The New York Times has begun rolling out changes to its website and mobile apps in advance of its digital subscription plan, which launched Monday afternoon.
Unlike the metered Web paywall, which provides 20 free articles per month and allows linking from search and social media, content on the mobile apps is more tightly controlled.
A house ad at the bottom of the Times’ iPhone app takes readers to the paper’s March 18 letter explaining the changes:
“On our smartphone and tablet apps, the Top News section will remain free of charge. For access to all other sections within the apps, we will ask you to become a digital subscriber.”
On NYTimes.com, several FAQs concerning the paper’s stable of mobile apps have been updated to reflect the new subscription requirement. (Times subscriptions on the Kindle, Nook and Sony Reader e-readers are covered by separate subscriptions.)
Top News, videos and most emailed stories are still available to non-subscribers on the Times’ iPad and iPhone apps. Blogs, however, are available only on the iPhone. On the iPad, individual blogs are located within their related subscription-protected sections.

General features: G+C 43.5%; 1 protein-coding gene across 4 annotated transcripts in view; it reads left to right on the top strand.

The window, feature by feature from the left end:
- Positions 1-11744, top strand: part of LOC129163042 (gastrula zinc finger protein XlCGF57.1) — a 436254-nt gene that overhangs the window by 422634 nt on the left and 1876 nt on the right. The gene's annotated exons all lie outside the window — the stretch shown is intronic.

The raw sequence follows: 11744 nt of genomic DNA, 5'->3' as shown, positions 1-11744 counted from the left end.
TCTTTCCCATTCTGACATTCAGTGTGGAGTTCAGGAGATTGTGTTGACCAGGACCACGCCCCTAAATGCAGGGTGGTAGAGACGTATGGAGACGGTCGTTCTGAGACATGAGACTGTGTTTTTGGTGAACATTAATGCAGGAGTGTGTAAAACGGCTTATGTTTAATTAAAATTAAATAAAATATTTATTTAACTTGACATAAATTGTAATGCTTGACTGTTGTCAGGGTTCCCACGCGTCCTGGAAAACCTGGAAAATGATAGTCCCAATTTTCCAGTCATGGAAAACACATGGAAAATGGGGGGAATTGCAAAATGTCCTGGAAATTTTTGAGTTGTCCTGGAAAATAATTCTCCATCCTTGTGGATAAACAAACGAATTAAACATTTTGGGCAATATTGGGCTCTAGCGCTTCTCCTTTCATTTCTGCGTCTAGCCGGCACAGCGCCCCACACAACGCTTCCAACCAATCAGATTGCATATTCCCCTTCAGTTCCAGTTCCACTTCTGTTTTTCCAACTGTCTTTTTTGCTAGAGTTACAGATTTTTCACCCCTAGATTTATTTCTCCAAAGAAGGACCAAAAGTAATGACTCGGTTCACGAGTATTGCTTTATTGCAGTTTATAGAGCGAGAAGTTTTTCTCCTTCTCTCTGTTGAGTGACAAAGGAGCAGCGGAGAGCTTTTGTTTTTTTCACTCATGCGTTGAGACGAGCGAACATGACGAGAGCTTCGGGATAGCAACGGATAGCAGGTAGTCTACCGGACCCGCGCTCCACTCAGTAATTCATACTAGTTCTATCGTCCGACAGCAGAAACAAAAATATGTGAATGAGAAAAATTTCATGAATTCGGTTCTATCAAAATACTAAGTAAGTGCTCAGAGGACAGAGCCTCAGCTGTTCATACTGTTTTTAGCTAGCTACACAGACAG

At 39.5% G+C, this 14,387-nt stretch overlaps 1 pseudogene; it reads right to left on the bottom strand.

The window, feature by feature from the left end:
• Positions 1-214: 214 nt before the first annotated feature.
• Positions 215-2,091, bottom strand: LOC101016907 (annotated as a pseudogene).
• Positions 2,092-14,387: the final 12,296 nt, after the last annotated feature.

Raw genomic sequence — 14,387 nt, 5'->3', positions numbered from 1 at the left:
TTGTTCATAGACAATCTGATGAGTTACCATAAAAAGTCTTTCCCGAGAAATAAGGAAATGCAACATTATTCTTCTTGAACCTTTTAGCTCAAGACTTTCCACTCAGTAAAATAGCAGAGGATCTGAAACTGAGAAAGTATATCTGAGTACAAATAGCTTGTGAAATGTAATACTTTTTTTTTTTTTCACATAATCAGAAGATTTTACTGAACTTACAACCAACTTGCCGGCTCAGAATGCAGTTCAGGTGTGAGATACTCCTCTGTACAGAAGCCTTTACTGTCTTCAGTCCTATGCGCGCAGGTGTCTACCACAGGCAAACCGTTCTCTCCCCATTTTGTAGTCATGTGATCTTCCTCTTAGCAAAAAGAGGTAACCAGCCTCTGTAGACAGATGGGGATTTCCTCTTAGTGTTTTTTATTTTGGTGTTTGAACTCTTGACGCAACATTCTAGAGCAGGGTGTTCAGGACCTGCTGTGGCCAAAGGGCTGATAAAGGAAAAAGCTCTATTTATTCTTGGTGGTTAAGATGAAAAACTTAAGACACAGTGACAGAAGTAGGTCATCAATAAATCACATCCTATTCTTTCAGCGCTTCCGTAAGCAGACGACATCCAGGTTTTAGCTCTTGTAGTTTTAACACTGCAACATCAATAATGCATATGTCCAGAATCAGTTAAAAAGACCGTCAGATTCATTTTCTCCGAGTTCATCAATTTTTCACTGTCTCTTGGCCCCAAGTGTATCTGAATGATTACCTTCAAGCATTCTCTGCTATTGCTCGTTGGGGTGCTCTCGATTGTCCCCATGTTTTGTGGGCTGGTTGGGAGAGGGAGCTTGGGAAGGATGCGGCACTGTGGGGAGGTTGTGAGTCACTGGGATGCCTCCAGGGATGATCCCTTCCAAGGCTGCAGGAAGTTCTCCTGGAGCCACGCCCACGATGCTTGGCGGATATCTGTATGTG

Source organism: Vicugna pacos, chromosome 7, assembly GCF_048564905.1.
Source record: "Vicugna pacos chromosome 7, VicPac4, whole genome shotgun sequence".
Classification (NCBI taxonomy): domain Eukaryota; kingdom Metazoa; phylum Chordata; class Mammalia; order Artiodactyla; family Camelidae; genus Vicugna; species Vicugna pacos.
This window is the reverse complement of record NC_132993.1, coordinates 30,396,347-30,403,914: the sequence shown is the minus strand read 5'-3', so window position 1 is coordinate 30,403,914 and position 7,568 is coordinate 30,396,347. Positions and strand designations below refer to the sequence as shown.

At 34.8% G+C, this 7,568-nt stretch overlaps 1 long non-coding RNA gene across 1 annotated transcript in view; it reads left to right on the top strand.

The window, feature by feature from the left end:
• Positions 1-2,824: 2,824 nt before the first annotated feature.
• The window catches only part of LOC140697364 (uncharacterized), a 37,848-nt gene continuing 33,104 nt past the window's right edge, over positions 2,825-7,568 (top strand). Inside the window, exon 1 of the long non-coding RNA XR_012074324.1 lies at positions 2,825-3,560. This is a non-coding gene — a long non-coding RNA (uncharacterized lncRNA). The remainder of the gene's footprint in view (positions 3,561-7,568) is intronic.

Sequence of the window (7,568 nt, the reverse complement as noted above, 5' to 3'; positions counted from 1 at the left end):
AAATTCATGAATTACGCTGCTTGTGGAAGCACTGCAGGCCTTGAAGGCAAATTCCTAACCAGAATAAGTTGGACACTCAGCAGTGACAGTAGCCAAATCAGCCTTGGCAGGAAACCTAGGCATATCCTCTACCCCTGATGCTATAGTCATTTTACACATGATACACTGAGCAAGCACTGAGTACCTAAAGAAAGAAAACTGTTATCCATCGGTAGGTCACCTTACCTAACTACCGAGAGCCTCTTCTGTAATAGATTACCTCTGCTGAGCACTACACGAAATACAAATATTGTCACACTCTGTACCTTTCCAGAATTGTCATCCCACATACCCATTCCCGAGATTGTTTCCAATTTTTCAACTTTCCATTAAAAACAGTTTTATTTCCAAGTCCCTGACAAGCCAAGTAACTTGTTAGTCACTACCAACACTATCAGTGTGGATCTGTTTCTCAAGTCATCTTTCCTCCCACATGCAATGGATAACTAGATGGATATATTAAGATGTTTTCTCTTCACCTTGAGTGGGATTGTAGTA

The Times is offering an introductory rate of 99 cents for four weeks of digital access for the Web, smartphone and tablet apps. When I tested the subscription process on my iPad, I was given instant access to each of these platforms.
The sign-up process itself, while not onerous, is a bit tedious. It requires users to enter a credit card number, security code and billing address via the touch screen keyboard; it’s not as quick as Apple’s one-click subscription process.
It’s convenient, then, that the Times is implementing subscriptions for its mobile apps before Apple’s June 30 deadline for publishers to offer in-app subscriptions via iTunes. So the Times has three months to sign up subscribers via its own e-commerce system before it must offer Apple’s payment system — and give up 30 percent of the revenue.
The Times strategy has been in the works for 14 months, so the timing may be coincidental, but it does give the paper a head start on acquiring customers outside of Apple’s eventual involvement in the process.
Disclosure: In May I will start a job at The Boston Globe, which is owned by the New York Times Co., as a product manager for mobile. I haven’t had any access to discussions regarding the paywall.